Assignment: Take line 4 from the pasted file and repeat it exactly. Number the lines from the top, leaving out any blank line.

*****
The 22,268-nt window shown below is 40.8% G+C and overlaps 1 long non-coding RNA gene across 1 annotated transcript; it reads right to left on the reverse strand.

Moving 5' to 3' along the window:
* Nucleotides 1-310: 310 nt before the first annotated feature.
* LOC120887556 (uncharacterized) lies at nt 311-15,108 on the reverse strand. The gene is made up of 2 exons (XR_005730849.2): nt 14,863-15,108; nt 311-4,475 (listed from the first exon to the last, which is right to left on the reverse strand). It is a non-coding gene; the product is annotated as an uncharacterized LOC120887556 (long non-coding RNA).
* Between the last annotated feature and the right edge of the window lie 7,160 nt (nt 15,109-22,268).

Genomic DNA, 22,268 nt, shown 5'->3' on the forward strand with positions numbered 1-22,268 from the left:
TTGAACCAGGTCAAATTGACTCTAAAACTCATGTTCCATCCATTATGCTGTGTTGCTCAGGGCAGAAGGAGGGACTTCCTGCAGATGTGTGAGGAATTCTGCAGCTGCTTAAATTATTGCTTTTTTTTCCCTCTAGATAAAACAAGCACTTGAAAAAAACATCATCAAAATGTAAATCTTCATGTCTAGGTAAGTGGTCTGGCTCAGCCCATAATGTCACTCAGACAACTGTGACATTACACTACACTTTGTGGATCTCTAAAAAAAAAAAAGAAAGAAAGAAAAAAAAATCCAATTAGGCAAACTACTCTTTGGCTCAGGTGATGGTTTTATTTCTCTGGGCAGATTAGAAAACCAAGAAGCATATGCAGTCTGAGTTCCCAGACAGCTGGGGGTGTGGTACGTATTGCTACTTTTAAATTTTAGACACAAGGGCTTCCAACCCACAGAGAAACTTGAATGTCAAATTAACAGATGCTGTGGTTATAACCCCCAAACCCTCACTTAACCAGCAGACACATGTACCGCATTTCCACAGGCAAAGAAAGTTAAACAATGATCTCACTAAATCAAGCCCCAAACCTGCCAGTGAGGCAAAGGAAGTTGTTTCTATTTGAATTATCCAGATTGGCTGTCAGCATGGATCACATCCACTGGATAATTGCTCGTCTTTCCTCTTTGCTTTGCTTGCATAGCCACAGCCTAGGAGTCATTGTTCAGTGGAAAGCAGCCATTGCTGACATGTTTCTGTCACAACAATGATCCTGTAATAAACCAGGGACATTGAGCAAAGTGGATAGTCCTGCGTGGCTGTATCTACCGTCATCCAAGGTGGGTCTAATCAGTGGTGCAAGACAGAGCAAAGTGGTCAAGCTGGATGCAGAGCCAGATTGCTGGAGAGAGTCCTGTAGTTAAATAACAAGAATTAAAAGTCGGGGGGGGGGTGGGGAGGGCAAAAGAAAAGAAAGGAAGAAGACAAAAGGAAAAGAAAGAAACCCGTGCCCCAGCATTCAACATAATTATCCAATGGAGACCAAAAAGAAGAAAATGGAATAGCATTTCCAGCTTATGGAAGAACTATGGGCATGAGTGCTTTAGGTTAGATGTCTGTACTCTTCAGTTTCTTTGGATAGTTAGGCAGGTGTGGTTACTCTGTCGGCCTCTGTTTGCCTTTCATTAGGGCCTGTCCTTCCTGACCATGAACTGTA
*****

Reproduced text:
* LOC120887556 (uncharacterized) lies at nt 311-15,108 on the reverse strand. The gene is made up of 2 exons (XR_005730849.2): nt 14,863-15,108; nt 311-4,475 (listed from the first exon to the last, which is right to left on the reverse strand). It is a non-coding gene; the product is annotated as an uncharacterized LOC120887556 (long non-coding RNA).